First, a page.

For the duration of World War II, he was involved in ship conversions and repairs at Puget Sound Naval Shipyard at Bremerton, Wash., and at a forward naval repair facility on Guam.
From 1948 to 1951, he was assigned to various duties in the Bureau of Ships in Washington and then spent a year as a shipbuilding supervisor at Philadelphia Naval Shipyard. From 1952 to 1955, he served in London and Frankfurt, where he assisted in new naval construction by allied nations.
After receiving a master's degree in business administration from George Washington University in 1956, Adm. Jones became comptroller at Portsmouth Naval Shipyard in New Hampshire, serving until 1959. From 1959 to 1962, he again was at the Bureau of Ships and from 1962 to 1966, he commanded Boston Naval Shipyard. He was promoted to rear admiral in July 1965.
From 1966 until his retirement in 1974, Adm. Jones served in the Washington area as deputy commander of the bureau of ships, then vice commander and inspector general of naval ships systems command. His final assignment was as commander of the naval ship engineering center in Hyattsville. After his retirement, he did consulting work involving naval shipyards in Iran.
Adm. Jones served on the governing board of St. Albans School and was chairman from 1976 to 1978. The school named the Jones Science Center in his honor.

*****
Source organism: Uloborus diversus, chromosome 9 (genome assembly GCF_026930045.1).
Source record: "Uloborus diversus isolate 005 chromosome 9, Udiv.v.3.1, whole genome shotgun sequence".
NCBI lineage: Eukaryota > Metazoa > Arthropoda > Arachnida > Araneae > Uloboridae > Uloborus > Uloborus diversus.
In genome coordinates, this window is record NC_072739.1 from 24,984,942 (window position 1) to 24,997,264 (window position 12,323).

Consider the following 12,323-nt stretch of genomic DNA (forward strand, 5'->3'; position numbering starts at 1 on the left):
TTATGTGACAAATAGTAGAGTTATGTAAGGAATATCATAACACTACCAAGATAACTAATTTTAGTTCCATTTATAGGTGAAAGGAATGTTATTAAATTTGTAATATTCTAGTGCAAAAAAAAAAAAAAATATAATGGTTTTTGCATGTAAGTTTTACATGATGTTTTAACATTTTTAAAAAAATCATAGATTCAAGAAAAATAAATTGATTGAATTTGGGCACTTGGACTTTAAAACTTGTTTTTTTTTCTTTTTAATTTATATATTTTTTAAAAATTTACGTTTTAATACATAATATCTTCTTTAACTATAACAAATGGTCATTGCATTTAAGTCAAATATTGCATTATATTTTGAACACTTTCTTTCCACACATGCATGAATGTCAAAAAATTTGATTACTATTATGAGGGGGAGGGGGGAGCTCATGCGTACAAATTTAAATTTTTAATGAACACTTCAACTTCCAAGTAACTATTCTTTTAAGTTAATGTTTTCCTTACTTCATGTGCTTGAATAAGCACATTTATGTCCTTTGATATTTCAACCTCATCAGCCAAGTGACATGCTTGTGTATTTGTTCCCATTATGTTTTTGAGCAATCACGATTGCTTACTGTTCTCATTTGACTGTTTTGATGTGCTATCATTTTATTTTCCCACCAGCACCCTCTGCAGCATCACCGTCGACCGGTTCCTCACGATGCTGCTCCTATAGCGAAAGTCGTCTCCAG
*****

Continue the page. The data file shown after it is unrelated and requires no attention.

Survivors include his wife of 61 years, Margaret McCormack Jones of Washington; a daughter, Blair Jones of Washington; a son, retired Army Lt. Col. Harry Jones of Burke; three grandchildren; and a sister, Margaret Wylie of Troy, Va.
Stanley William Plate
Stanley William Plate, 89, a retired Air Force colonel and trucking company executive, died of complications from cancer Aug. 7 at Walter Reed Army Medical Center. He lived in Alexandria.
Col. Plate was born in Brooklyn, N.Y. He competed in the 1929 Junior Olympics and received New York Herald Tribune-sponsored medals in several track and field events.
Col. Plate attended Miami University in Oxford, Ohio, on a track scholarship. Upon arriving at the school, he found that his scholarship required that he participate in at least two sports, so he also played football during his four years there.
Immediately upon graduation from Miami, Col. Plate joined the Army. He was stationed in Alaska during World War II and transferred into the Air Force after that service was formed. Col. Plate also served in Vietnam. He rose to the rank of colonel and retired in 1968 after 30 years of service.
Col. Plate then settled in the Washington area and began a second career as assistant to the president of Tri-State Motor Transit Co., a Joplin, Mo.-based carrier of heavy and specialized commodities and hazardous materials. He acted as liaison between the company and government regulatory and contracting offices and was a well-known figure at many Department of Defense and General Services Administration agencies, as well as at the now non-operational Interstate Commerce Commission. He retired in 1989 from the trucking company, which by then had been renamed TRISM.
Col. Plate was active in the National Defense Transportation Association, the Traffic Club of Washington, Delta Nu Alpha transportation fraternity and the Munitions Carriers Conference of the American Trucking Associations. He was a Mason.
His first wife, Jane King Plate, died in 1970.
Survivors include his wife of 27 years, Bette Caldwell Plate of Alexandria.